Getting to know Laura Spring June 08 2017
Since graduating from The Glasgow School of Art, Laura Spring has made her name with her bold screen-printed accessories and homeware. We quiz her to find out more about her inspirations and the day-to-day of her business.
The GSA Shop stocks products designed by students, staff and alumni of The Glasgow School of Art…Can you tell us a bit about your time studying at GSA?
I studied Visual Communication, graduating in 2002. This is where I was first introduced to screen printing, so that’s a very obvious influence, but on the course we only had access to paper printing so I didn’t print onto fabric until I left. It was a really conceptual course in many ways, and it might sound odd, but I think it really taught me how to think. Or maybe just to question my ideas over and over and be thorough in my research. Researching is something I love to do and I think I spent most of my fourth year researching and developing an idea into many different things and I think that research bug has definitely stayed with me. I’m a curious person and ask a lot of questions.
Where do you find inspiration and ideas for your designs?
I only realised this a short while back but a lot of my work stems from a love of nature. Nature amazes me constantly.
Can you tell us a bit about the kind of processes and materials you use?
The process involves research obviously! Ideas tend to form from things I’ve seen, heard or read about. I make a lot of notes, write questions to myself, go and look at things, study things…get out my studio as much as possible to work on an idea. The internet is great, but nothing beats rummaging around an archive, or studying something first hand. Then I start to work on small really rough sketches and then try and play about a bit on the print table or get to work in illustrator. It’s important to understand the scale of things in the flesh, so I often cut out things from paper to get a proper idea of size. Colours I always mix by hand and then, if I’m working digitally, I get lots of sample strips printed to try and get the colour as close a match as possible. Colour is hugely important for me and I enjoy mixing colours so much.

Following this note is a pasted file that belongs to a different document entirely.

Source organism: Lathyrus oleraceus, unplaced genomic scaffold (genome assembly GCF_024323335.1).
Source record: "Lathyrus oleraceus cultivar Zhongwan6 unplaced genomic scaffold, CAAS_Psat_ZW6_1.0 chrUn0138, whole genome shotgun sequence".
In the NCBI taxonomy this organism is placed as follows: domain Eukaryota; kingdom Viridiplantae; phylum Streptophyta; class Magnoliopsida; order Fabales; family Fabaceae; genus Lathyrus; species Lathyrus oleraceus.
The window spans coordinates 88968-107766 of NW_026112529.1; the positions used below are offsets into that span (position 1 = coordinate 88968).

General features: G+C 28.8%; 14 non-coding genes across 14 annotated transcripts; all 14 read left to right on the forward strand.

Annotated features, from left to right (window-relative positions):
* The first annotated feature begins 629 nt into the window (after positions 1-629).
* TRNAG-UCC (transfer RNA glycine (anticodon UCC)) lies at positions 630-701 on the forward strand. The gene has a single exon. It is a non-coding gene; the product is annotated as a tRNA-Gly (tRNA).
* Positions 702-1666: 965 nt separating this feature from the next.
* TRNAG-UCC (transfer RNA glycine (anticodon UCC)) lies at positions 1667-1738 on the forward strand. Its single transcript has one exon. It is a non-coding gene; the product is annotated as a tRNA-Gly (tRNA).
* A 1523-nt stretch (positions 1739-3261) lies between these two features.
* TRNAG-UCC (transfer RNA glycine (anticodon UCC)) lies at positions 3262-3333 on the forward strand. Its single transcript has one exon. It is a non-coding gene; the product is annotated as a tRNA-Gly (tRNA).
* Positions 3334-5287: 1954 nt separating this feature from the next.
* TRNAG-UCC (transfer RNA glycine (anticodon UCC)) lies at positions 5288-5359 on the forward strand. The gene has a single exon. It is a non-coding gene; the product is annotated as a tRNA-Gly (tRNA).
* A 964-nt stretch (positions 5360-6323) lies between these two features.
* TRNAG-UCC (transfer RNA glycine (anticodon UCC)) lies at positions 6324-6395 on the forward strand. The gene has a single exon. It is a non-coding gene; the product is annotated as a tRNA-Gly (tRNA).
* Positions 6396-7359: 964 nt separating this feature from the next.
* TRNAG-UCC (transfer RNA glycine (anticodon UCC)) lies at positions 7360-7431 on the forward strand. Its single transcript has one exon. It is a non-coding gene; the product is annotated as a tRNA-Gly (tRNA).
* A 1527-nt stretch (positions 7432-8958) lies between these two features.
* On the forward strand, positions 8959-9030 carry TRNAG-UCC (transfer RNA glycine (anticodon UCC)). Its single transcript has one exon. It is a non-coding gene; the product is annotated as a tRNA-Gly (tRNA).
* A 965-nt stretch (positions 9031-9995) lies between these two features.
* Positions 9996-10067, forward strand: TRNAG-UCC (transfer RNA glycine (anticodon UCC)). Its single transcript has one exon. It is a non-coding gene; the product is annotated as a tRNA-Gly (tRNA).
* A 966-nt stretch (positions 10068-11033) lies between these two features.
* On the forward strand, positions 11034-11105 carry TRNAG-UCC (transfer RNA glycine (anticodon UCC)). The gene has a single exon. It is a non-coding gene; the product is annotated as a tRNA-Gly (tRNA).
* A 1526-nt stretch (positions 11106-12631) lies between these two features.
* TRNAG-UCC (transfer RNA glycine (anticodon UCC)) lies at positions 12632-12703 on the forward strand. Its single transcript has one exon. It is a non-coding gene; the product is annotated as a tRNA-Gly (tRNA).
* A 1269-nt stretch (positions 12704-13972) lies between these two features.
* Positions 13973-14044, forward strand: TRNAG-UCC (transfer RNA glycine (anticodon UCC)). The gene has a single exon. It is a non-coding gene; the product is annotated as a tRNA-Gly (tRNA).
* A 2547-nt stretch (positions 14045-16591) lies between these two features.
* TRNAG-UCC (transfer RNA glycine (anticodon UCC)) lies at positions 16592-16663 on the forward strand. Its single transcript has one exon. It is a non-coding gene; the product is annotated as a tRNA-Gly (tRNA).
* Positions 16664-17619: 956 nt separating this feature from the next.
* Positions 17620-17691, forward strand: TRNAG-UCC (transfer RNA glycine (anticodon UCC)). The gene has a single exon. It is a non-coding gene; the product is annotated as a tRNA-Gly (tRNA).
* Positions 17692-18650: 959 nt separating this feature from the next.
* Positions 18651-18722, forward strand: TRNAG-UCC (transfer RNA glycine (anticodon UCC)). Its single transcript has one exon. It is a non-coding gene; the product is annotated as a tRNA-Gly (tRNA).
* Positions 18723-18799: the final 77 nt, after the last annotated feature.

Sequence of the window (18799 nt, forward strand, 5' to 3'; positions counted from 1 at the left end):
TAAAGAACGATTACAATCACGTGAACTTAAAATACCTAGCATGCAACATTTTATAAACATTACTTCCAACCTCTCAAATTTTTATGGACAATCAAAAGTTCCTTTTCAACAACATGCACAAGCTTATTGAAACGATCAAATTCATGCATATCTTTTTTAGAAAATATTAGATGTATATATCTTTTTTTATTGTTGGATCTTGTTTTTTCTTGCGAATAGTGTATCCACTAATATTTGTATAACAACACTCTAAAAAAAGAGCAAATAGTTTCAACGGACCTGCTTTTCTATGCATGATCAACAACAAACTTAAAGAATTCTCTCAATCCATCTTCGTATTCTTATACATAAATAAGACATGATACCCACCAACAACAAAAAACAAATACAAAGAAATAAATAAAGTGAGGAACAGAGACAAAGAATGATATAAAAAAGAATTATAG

How long have you been trading for and what led you to start your business?
I started officially trading in September 2011 after a summer craft residency at Cove Park. I started my business by accident, I wasn’t looking to start a business again, but I got invited to do a trade show when a journalist saw a suitcase I’d made for a show and it all snowballed from there…
What are the hurdles you face as a maker in starting and running your own business?
Balancing time/money definitely. It’s hard at the start to realise you can’t spend every day ‘making’ because so much of your time is taken up with all the other stuff; accounts, marketing, admin etc etc so it’s not for everyone. But it’s all about finding a balance and a way to make it work for you. You have to face up to the finances as early as possible - it’s vital. Make friends with Excel, and then you’ll find you have more time to be creative, as you aren’t stressing about the figures.
And tell us about the high points that make it all worthwhile?
Well I think running your own business is a rollercoaster, so when there’s a high it’s amazing! I’ve been incredibly lucky to have several high’s that I’m hugely grateful for, but a recent high point was finding out I’d received funding from Creative Scotland to go and do research in Finland for a project I proposed. Funding is so competitive and there’s so many great artists/designers/writers who deserve funding, so to be given a grant in such tough economic times feels incredibly lucky.